I believe I am the first of this year’s Fulbrighters to see the Russian medical system from the inside. It’s some kind of status symbol that I never, ever wanted. I’m sure the rest of them will start joining the noble ranks of fallen Fulbrighters shortly– flu season is upon us. 

While some people spent their Mondays drinking coffee, complaining about the workweek, or rushing to get last-minute lesson plans or projects put together, I spent mine passing out and then being rushed to the poliklinika by Anna and Nathan. Anna, it turns out, had just returned from vacation (like, she was pulling into the station when we called her), and she had to leave the next morning for a conference in Moscow, but she still made time to call a taxi, ride with us to the doctor, interpret for me throughout the 2.5-hour visit, bring me sick-person food, and make me cranberry compote (the panacaea of Russian folk tradition). 

At first, she wanted us to call an ambulance. We assured her that wasn’t necessary. Then she wanted us to call the doctor for a house visit (the art of the house visit is not yet dead here). We requested that she please please please not make us do that, since it would require us to clean the entire apartment, and although I didn’t feel great, I was ready to be OUT OF THIS AWFUL YELLOW ROOM I’D SPENT 3 DAYS COOPED UP IN (disclaimer: our room is not awful unless you spend excessive amounts of time as its prisoner; only then do you realize that there are BARS OVER THE WINDOWS so you can’t even see outside properly). 

So here’s how it went down. 

Anna called her ex-doctor, who happens to be a friend, to see if she would see us without making us wait in line or schedule an appointment. She said that would be fine, just to go straight up to her office without checking in, passing go, or collecting 6295.34 rubles, so we hopped in the cab and drove over to Poliklinika № 1.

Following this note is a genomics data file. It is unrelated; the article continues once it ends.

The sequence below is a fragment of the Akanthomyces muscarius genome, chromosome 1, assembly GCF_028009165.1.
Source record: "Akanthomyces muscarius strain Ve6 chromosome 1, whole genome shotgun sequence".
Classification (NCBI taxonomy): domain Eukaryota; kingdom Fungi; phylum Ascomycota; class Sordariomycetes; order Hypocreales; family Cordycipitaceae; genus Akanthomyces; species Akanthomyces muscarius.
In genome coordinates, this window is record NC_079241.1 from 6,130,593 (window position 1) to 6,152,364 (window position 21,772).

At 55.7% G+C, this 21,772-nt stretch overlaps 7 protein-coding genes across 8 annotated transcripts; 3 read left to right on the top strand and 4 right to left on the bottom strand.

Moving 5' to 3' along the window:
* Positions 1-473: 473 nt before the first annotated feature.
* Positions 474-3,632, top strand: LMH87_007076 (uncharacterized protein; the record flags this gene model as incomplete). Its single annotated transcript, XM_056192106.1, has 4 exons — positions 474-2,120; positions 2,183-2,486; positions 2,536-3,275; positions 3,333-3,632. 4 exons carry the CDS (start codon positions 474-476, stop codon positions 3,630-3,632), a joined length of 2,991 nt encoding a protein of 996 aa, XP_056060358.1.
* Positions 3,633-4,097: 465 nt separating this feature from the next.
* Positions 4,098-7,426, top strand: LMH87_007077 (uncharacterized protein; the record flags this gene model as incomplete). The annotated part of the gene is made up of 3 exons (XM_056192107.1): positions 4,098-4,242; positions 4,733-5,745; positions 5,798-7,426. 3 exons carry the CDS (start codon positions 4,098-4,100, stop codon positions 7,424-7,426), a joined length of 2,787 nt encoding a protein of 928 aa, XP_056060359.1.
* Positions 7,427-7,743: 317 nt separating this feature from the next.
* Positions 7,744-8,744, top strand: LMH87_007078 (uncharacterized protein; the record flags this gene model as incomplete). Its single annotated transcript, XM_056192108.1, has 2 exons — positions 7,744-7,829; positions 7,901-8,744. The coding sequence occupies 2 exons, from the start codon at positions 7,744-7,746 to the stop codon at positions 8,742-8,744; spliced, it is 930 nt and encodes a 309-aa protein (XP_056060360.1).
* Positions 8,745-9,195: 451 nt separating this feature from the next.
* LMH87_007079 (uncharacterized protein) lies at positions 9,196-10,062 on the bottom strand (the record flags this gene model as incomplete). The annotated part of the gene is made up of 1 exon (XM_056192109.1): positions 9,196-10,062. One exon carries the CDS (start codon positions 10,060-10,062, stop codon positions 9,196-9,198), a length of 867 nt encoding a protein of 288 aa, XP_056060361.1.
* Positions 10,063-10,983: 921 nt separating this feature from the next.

Hospitals are depressing. There’s no way around it. In America, they try to cover it up with pictures of fish (live ones, not filets) and “cafes”, but even then, they’re the least pleasant place a law-abiding, modern citizen could possibly spend time. In Russia, exactly no effort is expended to make the place look more comfortable, and yet it’s no less comfortable than an American hospital. My takeaway from this is that hospital decorations are a lost cause.

So we went up to the office, and there were 3 people waiting outside our doctor’s office. They got into a rather heated argument with Anna, because Anna wanted me to go first (as the doctor had agreed), and these people, understandably, didn’t think that was fair (I didn’t think it was fair, either, but nobody complains about injustice in their favor). Anyway, they argued, I pretended not to speak Russian at all, and eventually we went in. 

We did the talky doctor thing for 30 minutes or so, and then I was sent off for a blood test to confirm that I had the flu. Anna and I visited three different offices that all said things like  “diagnostics,” “blood taken here,” and “medical analysis”, but the people in each kept sending us other places. Finally, they said to go through the airlock (!?), and that the people there would take care of us. There were no people through the airlock. We knocked, rang, hallooed, hollered, and finally gave up and camped out in another office until someone finally came, pricked my finger (ow), squeezed and tapped and huffed and puffed until the beaker was full, and then let us go.

The rest of the appointment mostly consisted of trying to get in touch with the doctor’s daughter, also a doctor, but who had studied in the US and spoke medical English. Unfortunately, the walls are so thick that it wound up taking at least 45 minutes to get in touch with her. 

I was prescribed the following things:

strong tea

cranberry compote

dried bread (they don’t have toast, so you buy dried bread in bags)

weak broth without skin in it (who puts skin in broth?)

“probiotics” taht were later revealed to be some kind of enzyme, not a bacteria at all.

very salty rice.

The doctor tried to convince me to stay in the hospital so they could watch my diet, to which I replied with an emphatic NO WAY JOSE. Then they tried to convince me to get an IV put in to take home with me.  I can’t imagine trying to get that home by taxi.